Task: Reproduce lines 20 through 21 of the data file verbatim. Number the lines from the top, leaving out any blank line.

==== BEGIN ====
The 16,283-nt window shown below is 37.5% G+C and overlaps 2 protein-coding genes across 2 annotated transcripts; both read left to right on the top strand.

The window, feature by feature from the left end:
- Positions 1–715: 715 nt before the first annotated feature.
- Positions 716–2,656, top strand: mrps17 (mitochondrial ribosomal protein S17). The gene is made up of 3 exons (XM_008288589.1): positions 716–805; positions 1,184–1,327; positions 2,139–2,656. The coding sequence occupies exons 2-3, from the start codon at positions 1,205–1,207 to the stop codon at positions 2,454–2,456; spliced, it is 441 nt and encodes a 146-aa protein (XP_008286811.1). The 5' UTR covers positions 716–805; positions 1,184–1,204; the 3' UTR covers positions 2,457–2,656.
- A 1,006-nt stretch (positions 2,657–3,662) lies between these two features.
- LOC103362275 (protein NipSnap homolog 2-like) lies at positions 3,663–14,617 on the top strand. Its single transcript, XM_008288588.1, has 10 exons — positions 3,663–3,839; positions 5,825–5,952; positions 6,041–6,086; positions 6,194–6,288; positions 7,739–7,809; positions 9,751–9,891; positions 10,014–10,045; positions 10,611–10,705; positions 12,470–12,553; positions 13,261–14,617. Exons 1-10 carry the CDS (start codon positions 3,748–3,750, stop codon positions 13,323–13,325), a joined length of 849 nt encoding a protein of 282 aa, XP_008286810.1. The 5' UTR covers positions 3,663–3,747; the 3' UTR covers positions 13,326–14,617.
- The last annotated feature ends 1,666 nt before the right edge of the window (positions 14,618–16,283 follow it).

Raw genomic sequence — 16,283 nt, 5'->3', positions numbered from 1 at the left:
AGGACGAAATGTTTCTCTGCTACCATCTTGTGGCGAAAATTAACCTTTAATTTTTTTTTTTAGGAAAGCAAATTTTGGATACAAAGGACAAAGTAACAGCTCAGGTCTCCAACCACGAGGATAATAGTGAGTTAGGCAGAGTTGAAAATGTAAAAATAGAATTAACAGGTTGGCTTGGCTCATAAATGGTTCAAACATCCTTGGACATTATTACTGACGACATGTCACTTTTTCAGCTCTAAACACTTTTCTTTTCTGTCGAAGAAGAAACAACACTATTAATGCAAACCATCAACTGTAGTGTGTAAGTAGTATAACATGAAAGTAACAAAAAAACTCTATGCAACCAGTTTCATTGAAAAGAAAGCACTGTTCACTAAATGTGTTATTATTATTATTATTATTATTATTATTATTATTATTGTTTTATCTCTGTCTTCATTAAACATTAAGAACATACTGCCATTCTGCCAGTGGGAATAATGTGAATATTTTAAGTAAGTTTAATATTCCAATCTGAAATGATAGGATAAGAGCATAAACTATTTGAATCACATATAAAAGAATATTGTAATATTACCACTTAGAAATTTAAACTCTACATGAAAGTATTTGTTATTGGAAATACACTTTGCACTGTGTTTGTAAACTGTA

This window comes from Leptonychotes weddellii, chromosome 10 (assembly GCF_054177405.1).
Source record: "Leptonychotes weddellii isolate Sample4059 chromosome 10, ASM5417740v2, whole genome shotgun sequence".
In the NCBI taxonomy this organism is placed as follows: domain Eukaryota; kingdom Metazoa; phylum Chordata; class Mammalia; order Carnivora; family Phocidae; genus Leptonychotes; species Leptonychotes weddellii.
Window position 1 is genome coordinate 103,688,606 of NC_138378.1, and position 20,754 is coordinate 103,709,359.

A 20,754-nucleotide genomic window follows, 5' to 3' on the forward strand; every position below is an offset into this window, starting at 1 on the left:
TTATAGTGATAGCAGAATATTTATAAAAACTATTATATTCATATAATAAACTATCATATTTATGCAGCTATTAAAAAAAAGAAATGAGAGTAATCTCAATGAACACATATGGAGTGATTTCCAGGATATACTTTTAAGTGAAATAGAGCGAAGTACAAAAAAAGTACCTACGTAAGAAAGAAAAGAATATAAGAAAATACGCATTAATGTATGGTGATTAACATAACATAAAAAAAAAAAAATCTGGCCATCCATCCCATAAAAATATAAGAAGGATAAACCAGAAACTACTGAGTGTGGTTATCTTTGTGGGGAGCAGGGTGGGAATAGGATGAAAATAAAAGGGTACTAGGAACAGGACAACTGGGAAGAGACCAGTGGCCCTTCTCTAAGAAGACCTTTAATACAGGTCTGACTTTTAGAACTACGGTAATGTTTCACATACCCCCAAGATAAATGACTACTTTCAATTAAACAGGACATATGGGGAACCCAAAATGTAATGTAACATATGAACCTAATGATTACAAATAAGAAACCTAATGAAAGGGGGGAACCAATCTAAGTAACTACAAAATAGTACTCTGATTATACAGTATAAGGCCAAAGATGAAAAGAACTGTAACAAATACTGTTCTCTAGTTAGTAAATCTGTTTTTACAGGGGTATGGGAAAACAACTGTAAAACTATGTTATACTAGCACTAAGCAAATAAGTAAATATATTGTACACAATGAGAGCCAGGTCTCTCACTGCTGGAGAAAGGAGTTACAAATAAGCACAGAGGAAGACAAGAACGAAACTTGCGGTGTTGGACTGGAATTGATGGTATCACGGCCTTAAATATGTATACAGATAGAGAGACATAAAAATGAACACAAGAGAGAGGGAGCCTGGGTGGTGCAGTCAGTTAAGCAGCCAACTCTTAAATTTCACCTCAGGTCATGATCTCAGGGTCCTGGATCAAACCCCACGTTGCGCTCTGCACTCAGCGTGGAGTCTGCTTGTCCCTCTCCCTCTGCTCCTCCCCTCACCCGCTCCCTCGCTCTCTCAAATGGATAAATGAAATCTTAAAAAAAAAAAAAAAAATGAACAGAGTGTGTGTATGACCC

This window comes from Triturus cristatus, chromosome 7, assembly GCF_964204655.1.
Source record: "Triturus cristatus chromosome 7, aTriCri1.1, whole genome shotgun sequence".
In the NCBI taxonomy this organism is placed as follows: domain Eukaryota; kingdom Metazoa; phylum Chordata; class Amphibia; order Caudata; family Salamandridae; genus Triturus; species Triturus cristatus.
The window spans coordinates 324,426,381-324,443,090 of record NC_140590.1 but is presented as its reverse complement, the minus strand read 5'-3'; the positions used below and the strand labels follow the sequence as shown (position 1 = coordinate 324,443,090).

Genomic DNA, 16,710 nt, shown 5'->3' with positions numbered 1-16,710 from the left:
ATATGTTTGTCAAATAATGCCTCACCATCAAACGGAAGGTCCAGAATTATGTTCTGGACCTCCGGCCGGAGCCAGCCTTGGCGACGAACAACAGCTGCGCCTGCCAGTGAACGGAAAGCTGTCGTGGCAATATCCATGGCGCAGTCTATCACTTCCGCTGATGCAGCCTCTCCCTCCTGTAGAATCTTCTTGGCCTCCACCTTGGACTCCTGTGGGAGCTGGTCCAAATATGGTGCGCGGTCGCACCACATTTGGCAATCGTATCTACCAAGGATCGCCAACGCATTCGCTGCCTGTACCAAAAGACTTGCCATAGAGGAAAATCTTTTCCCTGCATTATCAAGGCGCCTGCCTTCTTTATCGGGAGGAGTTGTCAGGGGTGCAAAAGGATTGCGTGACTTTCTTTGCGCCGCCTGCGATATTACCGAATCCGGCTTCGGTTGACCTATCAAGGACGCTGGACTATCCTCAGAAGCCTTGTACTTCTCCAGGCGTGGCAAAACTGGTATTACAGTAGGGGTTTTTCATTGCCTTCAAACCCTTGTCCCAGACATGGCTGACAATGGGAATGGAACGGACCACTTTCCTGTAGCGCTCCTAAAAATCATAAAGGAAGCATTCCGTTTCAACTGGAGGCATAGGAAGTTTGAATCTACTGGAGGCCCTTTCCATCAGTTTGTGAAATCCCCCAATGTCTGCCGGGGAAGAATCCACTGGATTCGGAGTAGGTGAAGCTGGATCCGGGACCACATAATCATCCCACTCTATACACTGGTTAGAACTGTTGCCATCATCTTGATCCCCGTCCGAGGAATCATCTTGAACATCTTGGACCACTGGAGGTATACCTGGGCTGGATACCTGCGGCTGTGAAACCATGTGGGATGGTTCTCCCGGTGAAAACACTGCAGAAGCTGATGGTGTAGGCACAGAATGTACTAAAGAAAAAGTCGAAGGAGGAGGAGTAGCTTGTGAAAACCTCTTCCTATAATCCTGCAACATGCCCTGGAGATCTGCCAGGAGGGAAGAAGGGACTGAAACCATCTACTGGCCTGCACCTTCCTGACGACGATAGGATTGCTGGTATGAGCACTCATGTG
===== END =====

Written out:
Genomic DNA, 16,710 nt, shown 5'->3' with positions numbered 1-16,710 from the left:
ATATGTTTGTCAAATAATGCCTCACCATCAAACGGAAGGTCCAGAATTATGTTCTGGACCTCCGGCCGGAGCCAGCCTTGGCGACGAACAACAGCTGCGCCTGCCAGTGAACGGAAAGCTGTCGTGGCAATATCCATGGCGCAGTCTATCACTTCCGCTGATGCAGCCTCTCCCTCCTGTAGAATCTTCTTGGCCTCCACCTTGGACTCCTGTGGGAGCTGGTCCAAATATGGTGCGCGGTCGCACCACATTTGGCAATCGTATCTACCAAGGATCGCCAACGCATTCGCTGCCTGTACCAAAAGACTTGCCATAGAGGAAAATCTTTTCCCTGCATTATCAAGGCGCCTGCCTTCTTTATCGGGAGGAGTTGTCAGGGGTGCAAAAGGATTGCGTGACTTTCTTTGCGCCGCCTGCGATATTACCGAATCCGGCTTCGGTTGACCTATCAAGGACGCTGGACTATCCTCAGAAGCCTTGTACTTCTCCAGGCGTGGCAAAACTGGTATTACAGTAGGGGTTTTTCATTGCCTTCAAACCCTTGTCCCAGACATGGCTGACAATGGGAATGGAACGGACCACTTTCCTGTAGCGCTCCTAAAAATCATAAAGGAAGCATTCCGTTTCAACTGGAGGCATAGGAAGTTTGAATCTACTGGAGGCCCTTTCCATCAGTTTGTGAAATCCCCCAATGTCTGCCGGGGAAGAATCCACTGGATTCGGAGTAGGTGAAGCTGGATCCGGGACCACATAATCATCCCACTCTATACACTGGTTAGAACTGTTGCCATCATCTTGATCCCCGTCCGAGGAATCATCTTGAACATCTTGGACCACTGGAGGTATACCTGGGCTGGATACCTGCGGCTGTGAAACCATGTGGGATGGTTCTCCCGGTGAAAACACTGCAGAAGCTGATGGTGTAGGCACAGAATGTACTAAAGAAAAAGTCGAAGGAGGAGGAGTAGCTTGTGAAAACCTCTTCCTATAATCCTGCAACATGCCCTGGAGATCTGCCAGGAGGGAAGAAGGGACTGAAACCATCTACTGGCCTGCACCTTCCTGACGACGATAGGATTGCTGGTATGAGCACTCATGTG